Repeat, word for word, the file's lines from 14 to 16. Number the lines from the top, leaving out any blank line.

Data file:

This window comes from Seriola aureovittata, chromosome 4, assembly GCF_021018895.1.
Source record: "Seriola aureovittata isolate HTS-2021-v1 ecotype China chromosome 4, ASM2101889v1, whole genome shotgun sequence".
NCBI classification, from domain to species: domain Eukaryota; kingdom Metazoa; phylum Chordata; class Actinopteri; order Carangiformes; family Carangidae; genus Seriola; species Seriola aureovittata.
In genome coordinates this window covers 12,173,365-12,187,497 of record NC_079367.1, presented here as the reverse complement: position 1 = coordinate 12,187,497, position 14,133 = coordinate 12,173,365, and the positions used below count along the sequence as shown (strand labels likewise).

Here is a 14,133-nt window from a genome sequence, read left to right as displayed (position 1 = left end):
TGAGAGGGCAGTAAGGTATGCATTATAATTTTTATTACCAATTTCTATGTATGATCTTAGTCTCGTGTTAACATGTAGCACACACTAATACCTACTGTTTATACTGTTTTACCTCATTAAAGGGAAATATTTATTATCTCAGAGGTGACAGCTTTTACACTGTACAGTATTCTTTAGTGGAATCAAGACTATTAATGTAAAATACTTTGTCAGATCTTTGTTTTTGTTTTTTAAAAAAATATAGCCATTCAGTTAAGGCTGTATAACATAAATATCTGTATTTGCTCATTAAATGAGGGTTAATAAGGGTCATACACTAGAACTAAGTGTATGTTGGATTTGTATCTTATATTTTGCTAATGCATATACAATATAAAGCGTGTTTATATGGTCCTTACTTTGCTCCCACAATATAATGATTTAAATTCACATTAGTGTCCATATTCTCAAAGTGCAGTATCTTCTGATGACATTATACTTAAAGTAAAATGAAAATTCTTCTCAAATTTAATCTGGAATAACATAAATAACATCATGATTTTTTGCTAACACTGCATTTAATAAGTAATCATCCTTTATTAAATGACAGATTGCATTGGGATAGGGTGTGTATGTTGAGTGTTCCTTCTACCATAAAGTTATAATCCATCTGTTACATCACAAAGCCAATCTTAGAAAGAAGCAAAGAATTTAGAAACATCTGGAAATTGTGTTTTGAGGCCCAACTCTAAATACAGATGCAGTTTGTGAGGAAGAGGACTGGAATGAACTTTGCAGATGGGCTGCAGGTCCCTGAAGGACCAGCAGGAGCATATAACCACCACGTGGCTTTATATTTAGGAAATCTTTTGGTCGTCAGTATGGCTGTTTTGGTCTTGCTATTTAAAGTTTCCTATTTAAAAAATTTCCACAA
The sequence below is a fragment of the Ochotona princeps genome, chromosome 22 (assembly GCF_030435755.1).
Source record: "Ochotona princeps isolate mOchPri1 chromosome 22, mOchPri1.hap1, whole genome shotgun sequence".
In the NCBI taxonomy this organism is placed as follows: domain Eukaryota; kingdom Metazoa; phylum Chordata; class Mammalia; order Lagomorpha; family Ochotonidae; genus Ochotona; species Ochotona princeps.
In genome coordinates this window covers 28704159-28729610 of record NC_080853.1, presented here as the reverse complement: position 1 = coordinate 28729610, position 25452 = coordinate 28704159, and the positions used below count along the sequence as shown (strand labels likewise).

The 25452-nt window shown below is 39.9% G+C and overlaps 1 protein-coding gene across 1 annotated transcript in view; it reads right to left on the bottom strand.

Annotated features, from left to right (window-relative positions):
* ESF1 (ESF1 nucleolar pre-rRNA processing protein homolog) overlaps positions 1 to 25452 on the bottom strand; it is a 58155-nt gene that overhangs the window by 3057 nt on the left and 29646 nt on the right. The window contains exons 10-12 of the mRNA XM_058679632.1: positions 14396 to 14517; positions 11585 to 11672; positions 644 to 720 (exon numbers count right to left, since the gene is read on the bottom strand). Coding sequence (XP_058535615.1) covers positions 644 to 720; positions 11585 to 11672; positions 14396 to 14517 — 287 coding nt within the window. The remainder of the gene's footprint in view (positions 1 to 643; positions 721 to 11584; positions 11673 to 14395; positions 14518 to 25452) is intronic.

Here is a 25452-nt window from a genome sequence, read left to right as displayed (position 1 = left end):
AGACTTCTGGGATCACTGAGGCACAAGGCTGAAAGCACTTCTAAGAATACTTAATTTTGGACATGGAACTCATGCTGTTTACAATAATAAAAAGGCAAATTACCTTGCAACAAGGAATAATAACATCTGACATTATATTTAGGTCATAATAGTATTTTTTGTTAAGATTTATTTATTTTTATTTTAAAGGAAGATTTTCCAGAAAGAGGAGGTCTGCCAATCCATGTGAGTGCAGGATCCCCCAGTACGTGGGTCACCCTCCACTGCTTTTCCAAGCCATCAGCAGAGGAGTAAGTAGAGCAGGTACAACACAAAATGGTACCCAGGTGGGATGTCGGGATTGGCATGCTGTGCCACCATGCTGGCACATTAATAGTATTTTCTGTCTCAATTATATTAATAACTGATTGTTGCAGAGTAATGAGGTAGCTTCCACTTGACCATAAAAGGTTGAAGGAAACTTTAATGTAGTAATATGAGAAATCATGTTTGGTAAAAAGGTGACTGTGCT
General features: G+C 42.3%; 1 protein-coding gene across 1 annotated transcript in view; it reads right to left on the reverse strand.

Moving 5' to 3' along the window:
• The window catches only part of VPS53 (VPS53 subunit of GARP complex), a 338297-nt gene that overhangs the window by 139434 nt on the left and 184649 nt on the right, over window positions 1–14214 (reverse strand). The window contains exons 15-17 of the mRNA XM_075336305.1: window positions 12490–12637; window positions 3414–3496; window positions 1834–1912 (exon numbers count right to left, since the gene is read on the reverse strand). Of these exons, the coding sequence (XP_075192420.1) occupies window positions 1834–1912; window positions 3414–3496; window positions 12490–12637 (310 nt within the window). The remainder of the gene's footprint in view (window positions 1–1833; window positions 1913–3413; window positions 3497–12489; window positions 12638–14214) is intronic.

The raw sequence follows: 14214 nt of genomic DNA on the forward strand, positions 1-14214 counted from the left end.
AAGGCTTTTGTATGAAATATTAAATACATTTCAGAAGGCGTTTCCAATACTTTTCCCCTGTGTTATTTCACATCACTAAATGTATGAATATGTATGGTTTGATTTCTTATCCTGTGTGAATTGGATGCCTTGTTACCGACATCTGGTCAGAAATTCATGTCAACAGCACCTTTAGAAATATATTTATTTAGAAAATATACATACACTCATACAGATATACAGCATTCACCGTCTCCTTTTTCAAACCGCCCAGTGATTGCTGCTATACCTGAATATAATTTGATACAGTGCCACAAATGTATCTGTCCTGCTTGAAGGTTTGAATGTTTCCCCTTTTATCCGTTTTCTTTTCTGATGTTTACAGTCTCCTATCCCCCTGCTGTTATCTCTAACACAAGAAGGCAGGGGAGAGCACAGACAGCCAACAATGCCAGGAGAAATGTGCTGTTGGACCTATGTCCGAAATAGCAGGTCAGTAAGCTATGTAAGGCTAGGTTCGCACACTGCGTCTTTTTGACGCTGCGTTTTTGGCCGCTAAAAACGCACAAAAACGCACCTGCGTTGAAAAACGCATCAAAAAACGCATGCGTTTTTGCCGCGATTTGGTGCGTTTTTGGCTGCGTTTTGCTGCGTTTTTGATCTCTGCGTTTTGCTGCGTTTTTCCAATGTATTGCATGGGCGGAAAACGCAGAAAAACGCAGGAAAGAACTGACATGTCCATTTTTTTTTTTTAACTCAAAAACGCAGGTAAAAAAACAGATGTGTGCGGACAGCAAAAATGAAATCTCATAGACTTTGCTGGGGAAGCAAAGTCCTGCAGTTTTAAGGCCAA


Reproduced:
Here is a 25452-nt window from a genome sequence, read left to right as displayed (position 1 = left end):
AGACTTCTGGGATCACTGAGGCACAAGGCTGAAAGCACTTCTAAGAATACTTAATTTTGGACATGGAACTCATGCTGTTTACAATAATAAAAAGGCAAATTACCTTGCAACAAGGAATAATAACATCTGACATTATATTTAGGTCATAATAGTATTTTTTGTTAAGATTTATTTATTTTTATTTTAAAGGAAGATTTTCCAGAAAGAGGAGGTCTGCCAATCCATGTGAGTGCAGGATCCCCCAGTACGTGGGTCACCCTCCACTGCTTTTCCAAGCCATCAGCAGAGGAGTAAGTAGAGCAGGTACAACACAAAATGGTACCCAGGTGGGATGTCGGGATTGGCATGCTGTGCCACCATGCTGGCACATTAATAGTATTTTCTGTCTCAATTATATTAATAACTGATTGTTGCAGAGTAATGAGGTAGCTTCCACTTGACCATAAAAGGTTGAAGGAAACTTTAATGTAGTAATATGAGAAATCATGTTTGGTAAAAAGGTGACTGTGCT
General features: G+C 42.3%; 1 protein-coding gene across 1 annotated transcript in view; it reads right to left on the reverse strand.